4 Strategies the 'Entrepreneur on Fire' Used to Build a $250K a Month Podcast
John Lee Dumas hosts one of iTunes' top-ranked business podcasts, thanks in no small part to the interviews he's managed to score with big-name entrepreneurs.
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Podcasting is something of an odd man out in the marketing world. Despite the fact that it's been around for many years, only 3 percent of marketers currently use podcasting in their social-media-marketing campaigns, according to Jeff Bullas. When you consider that Apple has reported more than 1 billion podcast subscriptions via iTunes, and that 62 percent of podcast listeners don't mind sponsorship messages (compared to 6 percent of TV and traditional radio ad listeners), the magnitude of that oversight seems even bigger.
To learn more about this huge opportunity and to score some insight into how a self-made business man created a six-figure monthly income, I went straight to the source: John Lee Dumas, host of the Entrepreneur on Fire podcast. If you don't already know Dumas, his series is one of iTunes' top-ranked business podcasts, thanks in no small part to the interviews he's managed to score with big-name entrepreneurs such as Seth Godin, Gary Vaynerchuck and Tim Ferriss.
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Dumas currently earns more than $250,000 a month from his series, so if there's anybody out there that could can give me an inside look at how to be successful in both business and podcasting, it's him.
1. Ask interview subjects to share their episodes.
OK, so this one tip isn't exactly a secret, given that influencer marketing is all the rage right now. But what was really fascinating to me about my conversation with Dumas was the fact that he was producinging a podcast seven days a week for nine months without earning a penny. It was only by encouraging his participants to share their interviews with their established audiences that he was able to build a large enough following to monetize the show.
Dumas claims that one of the reasons his guests like to share his podcasts more than their other interviews is that he digs deeper than most hosts. Instead of just asking what's going well for them, Dumas asks his subjects about their worst moments as business owners. The result is a new series of stories that participants actually want their followers to hear.
2. Look for the right mentor.
If you could have Richard Branson as a mentor, should you? According to Dumas, the answer might actually be "no." He argues that most people approach finding a mentor the wrong way: they look for somebody who's generally successful, when they should be looking for a person who's exactly where they want to be.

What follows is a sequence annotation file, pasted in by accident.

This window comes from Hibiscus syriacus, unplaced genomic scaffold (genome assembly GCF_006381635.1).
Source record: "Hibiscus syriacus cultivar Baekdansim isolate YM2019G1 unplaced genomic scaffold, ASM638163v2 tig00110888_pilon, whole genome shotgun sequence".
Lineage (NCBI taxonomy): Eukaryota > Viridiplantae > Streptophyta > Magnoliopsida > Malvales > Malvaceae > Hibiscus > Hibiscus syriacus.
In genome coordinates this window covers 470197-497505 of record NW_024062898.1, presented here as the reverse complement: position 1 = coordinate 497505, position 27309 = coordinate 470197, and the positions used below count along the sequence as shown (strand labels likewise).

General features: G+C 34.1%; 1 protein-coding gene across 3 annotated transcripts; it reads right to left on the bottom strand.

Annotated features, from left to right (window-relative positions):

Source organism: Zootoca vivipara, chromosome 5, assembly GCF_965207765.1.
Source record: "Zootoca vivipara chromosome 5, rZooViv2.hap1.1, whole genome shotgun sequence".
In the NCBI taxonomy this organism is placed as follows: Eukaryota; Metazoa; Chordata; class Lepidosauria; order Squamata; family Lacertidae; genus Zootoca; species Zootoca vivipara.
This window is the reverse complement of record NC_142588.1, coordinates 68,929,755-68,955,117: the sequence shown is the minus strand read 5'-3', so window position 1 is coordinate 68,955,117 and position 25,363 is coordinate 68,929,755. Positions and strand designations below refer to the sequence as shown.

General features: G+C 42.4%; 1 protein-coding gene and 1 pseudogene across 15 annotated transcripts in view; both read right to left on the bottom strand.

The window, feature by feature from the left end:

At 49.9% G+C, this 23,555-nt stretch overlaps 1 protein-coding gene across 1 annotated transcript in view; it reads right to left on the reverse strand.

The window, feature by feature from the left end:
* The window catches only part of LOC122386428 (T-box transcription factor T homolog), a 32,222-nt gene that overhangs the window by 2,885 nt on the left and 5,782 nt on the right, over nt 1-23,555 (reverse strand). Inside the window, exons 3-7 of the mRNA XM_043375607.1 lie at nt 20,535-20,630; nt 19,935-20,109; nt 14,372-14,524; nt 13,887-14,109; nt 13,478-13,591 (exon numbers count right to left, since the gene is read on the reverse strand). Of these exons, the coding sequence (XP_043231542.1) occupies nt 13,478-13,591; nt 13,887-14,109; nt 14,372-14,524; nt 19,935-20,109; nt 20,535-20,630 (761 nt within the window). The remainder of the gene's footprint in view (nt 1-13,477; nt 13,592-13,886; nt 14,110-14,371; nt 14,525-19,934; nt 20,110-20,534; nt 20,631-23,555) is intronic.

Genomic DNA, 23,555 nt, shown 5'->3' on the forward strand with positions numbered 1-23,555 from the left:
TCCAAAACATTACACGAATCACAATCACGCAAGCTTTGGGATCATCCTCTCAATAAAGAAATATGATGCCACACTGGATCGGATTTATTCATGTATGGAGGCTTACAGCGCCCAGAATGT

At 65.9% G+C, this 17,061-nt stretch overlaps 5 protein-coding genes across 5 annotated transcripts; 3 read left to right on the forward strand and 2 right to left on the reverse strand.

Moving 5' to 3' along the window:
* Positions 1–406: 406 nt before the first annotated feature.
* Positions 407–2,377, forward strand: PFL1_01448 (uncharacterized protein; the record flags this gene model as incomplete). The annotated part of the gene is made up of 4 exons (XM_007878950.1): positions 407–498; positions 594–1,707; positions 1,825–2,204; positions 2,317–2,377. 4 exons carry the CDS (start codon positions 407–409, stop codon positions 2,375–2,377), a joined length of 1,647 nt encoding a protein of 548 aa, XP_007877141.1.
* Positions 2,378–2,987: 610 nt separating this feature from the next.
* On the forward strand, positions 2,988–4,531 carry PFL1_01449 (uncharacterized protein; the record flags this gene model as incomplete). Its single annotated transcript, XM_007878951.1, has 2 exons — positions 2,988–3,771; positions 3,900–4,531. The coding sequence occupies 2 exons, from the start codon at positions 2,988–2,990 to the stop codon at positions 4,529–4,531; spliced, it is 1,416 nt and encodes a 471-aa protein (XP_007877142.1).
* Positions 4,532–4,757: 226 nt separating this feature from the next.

Once you've figured out who that person is, it's up to you to ask. Dumas quotes the old adage, "Fortune favors the bold," stating that even though he turns down a lot of mentorship requests, he always tries to make referrals to other possible candidates. If you never ask in the first place, you have no idea where the conversation will wind up.
3. Let your calendar dictate your day.
Dumas is a big proponent of focus. What was most interesting to me about our conversation was the way that Dumas schedules his days to create an environment of focus.
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For example, Dumas wakes up promptly at 5:30 every morning to exercise, cook a healthy breakfast and get ready for the day. The result? When he hits the computer at 7 a.m., he says he can focus 100 percent without being distracted by things such as hunger or that sinking feeling of having put off a workout.
You can also see his focus at work in the way he schedules his days. Instead of simply tackling the day's emergencies, like so many people do, Dumas allots his Mondays, Thursdays and Fridays to internal, big picture work. On Tuesdays, he does his interviews, and on Wednesdays, he does webinars and interviews for other shows. As a result, he's able to prepare effectively ahead of time and focus on daily priorities, knowing that other needs will be addressed on other days.
Dumas is so sold on the importance of focus that he has his own acronym for it: Follow One Course Until Successful.
"So many people are 80 percent done with 10 different things, which is sad to see," he says. "Instead of going a mile wide and an inch deep, it's important to focus on one project that you can go into a mile deep and just one inch wide."
Don't know which project you should be focusing your time on? In that case, Dumas recommends Gary Keller's book, The One Thing, which zeroes in on the theme of focus and discusses why humans are so bad at multitasking in great detail. It's a great book, and if you haven't already read it, you should definitely pick up a copy.
If you want to learn even more about Dumas's success, check out the full conversation here: